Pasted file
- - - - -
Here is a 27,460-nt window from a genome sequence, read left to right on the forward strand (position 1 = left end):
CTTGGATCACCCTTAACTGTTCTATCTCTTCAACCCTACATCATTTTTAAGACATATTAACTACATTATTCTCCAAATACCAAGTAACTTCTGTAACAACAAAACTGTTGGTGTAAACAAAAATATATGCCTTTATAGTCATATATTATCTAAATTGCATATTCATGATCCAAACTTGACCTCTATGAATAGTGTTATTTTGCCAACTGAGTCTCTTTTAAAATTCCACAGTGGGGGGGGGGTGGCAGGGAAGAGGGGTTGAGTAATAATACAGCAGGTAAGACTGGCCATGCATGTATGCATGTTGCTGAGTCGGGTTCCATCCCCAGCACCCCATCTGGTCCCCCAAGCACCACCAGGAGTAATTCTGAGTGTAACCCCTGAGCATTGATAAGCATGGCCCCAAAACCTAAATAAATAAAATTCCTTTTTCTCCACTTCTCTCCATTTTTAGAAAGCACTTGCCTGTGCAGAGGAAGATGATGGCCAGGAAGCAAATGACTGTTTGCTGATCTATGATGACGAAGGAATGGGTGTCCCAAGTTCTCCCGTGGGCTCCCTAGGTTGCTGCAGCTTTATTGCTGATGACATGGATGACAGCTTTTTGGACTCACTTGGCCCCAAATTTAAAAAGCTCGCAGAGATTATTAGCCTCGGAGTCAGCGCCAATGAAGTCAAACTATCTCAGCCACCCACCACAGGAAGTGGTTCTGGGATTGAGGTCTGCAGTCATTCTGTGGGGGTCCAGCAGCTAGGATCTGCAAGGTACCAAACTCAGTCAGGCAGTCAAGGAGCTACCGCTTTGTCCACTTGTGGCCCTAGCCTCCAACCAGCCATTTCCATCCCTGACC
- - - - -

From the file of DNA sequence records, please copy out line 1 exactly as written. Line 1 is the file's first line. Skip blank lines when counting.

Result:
Here is a 27,460-nt window from a genome sequence, read left to right on the forward strand (position 1 = left end):